In this post, I show how to remove some 'noisy' patterns in an image. I will use 'simple' mathematical transformations (Fourier transform) that allow to efficiently process images.

  rm(list=ls()) # clear memory
  if (!require(viridis)) install.packages('viridis')
## Loading required package: viridis
## Loading required package: viridisLite

I recommend to read this lecture (from the Robotics Research Group at Oxford) to know more about FFT in image processing. One should know that performing operations in the Fourier space is generally easier and less computationally demanding. For instance, a convolution is a simple product in Fourier space. The image I have chosen is an 8 bits image (so can have a maximum of 255 and a minimum of 0). It consists of an array that I can easily plot without using additional libraries (just download it here).

  # Load image + Matrix transform + rotation
  image0 <- read.csv("IM1.txt", header = F, sep = '\t')
  # To display this array as an image, I have to convert it to a matrix
  image0 <- data.matrix(image0) 
  # Rotation (not needed)
  image0 <- t(apply(image0, 2, rev))
  # Show image (this is a 8 bits image and so there are 2^8 elements)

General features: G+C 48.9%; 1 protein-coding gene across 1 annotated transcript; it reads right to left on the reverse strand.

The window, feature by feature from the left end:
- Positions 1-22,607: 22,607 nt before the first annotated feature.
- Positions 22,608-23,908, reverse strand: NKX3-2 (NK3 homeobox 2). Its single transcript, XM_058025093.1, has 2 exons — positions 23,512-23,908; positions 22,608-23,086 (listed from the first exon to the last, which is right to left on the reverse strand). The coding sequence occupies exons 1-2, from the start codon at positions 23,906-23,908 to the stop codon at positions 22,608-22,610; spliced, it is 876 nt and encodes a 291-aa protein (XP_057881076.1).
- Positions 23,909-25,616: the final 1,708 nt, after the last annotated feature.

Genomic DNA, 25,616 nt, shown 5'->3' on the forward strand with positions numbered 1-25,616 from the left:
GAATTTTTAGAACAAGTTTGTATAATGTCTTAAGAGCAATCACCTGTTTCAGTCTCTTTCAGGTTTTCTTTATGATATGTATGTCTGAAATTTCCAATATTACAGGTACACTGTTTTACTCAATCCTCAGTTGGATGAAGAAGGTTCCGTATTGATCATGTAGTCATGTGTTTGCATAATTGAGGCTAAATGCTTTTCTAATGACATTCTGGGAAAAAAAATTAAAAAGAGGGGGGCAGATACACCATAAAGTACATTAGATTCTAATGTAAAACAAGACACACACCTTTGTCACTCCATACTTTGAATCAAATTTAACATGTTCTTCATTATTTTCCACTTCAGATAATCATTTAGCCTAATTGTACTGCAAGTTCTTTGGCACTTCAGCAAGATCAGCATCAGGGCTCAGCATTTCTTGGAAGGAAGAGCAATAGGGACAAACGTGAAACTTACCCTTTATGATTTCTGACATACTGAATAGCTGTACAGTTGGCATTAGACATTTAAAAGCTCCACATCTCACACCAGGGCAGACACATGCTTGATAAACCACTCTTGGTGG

image(image0, axes = F, col = grey(seq(0, 1, length = 256)), asp = 1)

We cant then perform the a 2-dimensional discrete Fast Fourier Transform (FFT) using :

  # FFT on the image0
  fft_image0 <- (fft(image0, inverse = F))
  # Display
  # Here the max of Mod(fft_image0) is close to 1E7
  colorBreaks <- 10^(seq(0, 7, by = 0.1)) # set color breaks
  image(Mod(fft_image0), breaks = colorBreaks, col = (cividis(length(colorBreaks) - 1L)),asp=1)

One should keep in mind that the FFT (its magnitude) is not a 8 bits image. In other words, using col = grey(seq(0, 1, length = 256 would result in an image that displays no information at all. Here, one can notice some features (crosses) that most probably orginate from the diagonal stripes. To remove those crosses I will create a 256 x 256 matrix (FDfilter_matrix) with some zero squares (appearing in black in the image below).

  # Create the filter
  N <- ncol(image0)
  inx_filter <- 26
  FDfilter_matrix <- data.matrix(matrix(1:1, nrow = N, ncol = N ))
  FDfilter_matrix[inx_filter:1, (N-inx_filter):N] <- 0 
  FDfilter_matrix[(N-inx_filter):N, inx_filter:1] <- 0
  # Display
  image(FDfilter_matrix, axes = F, col = grey(seq(0, 1, length = 255)), asp = 1)

  # Apply the filter and display
  fft_image0_filtered = FDfilter_matrix * fft_image0
  image(Mod(fft_image0_filtered), breaks = colorBreaks, col = rev(cividis(length(colorBreaks) - 1L)),asp =1)

The image above represents the pointwise product of the FFT (magnitude) with the filter. To get back the original (filtered) image, we have to perform an inverse Fourier Transform. As you can see, the result is not perfect but most of the stripes have been removed.

  # Invert the FFT
  inv_fft <- (fft(fft_image0_filtered, inverse = T))
  image(Mod(inv_fft), axes = F, col = grey(seq(0, 1, length = 256)), asp = 1)